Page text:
Contributed Talk - Splinter Exoplanets

Thursday, 24 September 2020, 10:00   (virtual room D)

a compositional link between
 warm super-Earths and cold Jupiters

M. Schlecker, C. Mordasini, A. Emsenhuber, H. Klahr, Th. Henning, R. Burn, Y. Alibert, W. Benz
Max-Planck-Institut für Astronomie, Heidelberg; University of Bern; University of Arizona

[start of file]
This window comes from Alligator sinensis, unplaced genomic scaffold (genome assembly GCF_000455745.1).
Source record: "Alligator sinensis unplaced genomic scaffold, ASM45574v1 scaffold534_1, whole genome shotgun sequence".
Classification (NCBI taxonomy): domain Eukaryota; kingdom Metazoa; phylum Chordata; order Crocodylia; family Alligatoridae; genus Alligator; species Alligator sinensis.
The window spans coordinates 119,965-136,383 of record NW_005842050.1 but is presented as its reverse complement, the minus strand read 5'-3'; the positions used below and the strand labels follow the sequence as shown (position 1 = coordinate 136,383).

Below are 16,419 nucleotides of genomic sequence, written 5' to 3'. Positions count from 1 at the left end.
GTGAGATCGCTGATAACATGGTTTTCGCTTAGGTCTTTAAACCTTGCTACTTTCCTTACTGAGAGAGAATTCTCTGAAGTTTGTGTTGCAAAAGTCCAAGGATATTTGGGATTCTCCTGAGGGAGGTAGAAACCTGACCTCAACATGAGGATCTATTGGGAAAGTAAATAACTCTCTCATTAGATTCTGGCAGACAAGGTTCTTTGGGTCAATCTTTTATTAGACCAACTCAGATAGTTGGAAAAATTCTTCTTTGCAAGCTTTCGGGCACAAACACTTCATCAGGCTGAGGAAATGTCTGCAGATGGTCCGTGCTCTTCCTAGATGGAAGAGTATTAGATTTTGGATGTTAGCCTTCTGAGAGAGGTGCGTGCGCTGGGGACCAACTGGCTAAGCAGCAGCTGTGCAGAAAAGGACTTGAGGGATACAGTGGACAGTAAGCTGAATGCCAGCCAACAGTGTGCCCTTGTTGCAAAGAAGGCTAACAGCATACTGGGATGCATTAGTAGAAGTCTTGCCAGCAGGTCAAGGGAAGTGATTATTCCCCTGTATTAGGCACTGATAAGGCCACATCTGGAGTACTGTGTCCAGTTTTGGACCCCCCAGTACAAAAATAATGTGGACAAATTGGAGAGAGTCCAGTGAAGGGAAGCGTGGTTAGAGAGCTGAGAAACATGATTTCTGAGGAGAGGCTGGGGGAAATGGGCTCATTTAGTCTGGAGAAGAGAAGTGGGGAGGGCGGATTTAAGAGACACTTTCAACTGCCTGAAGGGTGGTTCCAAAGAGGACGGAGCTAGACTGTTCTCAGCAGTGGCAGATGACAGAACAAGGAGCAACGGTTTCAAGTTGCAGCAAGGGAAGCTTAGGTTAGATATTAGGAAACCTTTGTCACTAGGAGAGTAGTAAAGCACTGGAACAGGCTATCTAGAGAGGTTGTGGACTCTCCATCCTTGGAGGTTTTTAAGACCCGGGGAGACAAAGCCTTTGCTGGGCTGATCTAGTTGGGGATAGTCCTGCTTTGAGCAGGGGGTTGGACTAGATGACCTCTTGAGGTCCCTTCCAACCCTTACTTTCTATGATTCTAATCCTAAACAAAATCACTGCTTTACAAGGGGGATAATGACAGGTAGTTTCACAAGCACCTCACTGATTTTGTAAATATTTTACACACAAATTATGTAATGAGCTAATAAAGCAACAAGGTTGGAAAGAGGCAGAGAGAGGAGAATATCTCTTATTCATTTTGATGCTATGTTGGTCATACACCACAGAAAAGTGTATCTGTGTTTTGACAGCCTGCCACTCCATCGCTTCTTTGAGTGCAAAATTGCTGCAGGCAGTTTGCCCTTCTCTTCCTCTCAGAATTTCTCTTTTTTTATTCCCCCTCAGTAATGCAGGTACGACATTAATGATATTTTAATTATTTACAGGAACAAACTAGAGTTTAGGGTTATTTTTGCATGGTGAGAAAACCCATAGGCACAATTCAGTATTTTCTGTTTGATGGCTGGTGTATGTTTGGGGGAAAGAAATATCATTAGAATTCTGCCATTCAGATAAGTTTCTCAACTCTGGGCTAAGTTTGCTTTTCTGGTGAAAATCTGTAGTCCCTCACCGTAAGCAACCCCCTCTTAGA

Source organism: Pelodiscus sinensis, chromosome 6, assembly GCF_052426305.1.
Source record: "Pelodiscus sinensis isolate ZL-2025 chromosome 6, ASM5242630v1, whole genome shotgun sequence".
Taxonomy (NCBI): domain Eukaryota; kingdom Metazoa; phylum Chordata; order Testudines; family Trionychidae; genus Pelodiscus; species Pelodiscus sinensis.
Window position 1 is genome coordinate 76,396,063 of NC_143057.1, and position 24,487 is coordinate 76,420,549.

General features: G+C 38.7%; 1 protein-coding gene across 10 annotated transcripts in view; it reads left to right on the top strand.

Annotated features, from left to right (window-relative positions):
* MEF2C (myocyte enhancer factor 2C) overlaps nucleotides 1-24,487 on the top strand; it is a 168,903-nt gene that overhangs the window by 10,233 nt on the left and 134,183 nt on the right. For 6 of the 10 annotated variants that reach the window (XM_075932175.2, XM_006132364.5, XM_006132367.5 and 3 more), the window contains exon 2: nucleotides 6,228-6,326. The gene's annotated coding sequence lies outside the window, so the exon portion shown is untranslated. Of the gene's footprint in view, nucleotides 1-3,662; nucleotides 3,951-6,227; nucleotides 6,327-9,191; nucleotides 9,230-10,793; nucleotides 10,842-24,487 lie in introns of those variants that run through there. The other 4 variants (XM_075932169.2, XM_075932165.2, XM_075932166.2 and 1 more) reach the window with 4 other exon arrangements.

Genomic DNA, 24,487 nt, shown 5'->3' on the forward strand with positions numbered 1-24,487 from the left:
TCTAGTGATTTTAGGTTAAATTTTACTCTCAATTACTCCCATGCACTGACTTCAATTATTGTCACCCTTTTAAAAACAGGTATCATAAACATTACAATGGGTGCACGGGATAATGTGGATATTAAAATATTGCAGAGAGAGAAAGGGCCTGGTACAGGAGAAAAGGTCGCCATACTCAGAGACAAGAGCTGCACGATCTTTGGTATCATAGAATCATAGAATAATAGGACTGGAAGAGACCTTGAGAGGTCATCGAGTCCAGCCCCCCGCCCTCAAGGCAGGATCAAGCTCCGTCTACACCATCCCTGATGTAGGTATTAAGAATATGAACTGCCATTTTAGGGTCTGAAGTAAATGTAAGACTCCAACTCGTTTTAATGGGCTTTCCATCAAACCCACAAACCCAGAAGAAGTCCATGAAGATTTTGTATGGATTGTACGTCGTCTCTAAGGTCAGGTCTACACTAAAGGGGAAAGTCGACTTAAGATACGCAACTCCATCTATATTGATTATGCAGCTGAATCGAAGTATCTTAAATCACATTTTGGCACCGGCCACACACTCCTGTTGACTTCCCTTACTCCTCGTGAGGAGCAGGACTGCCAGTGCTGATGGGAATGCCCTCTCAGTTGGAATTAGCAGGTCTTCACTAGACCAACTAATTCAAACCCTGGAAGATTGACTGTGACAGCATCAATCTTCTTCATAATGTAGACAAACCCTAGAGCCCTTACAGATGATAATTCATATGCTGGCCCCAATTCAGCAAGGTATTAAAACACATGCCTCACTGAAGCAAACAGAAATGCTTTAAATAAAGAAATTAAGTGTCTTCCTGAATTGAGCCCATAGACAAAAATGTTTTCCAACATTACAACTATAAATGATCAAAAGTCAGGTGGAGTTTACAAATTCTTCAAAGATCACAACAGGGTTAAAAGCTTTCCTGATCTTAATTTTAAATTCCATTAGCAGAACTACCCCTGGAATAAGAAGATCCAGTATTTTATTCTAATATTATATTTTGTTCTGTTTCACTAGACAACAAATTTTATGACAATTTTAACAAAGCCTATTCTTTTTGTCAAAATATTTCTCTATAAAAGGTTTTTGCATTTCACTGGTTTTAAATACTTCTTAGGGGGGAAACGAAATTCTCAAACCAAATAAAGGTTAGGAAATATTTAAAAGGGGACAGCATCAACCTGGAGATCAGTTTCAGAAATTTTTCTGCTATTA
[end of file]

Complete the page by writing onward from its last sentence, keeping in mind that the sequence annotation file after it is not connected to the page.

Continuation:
Recent demographic studies have suggested a positive correlation between the occurrence rates of inner super-Earths and outer giant planets, challenging some established planet formation theories. We set out to test this correlation by simulating a large number of multi-planet systems in a core accretion context, which we compared to the observed exoplanet systems. A peculiar trend emerges when we associate the disk properties of our model with the bulk composition of inner low-mass planets: in disks of moderate solid content (~100 Mearth), super-Earths form from icy material beyond the water ice line and migrate to observable distances. No giant planets are formed. On the other hand, in massive disks (~>200 Mearth), dry super-Earths form on close orbits and are frequently accompanied by an outer gas giant. This results in the testable hypothesis that high-density inner super-Earths are proxies for cold Jupiters in the same system. I will discuss how observational confirmation of this prediction has the power to constrain central open questions in contemporary planet formation theory, ranging from efficiency of pebble accretion to planet migration.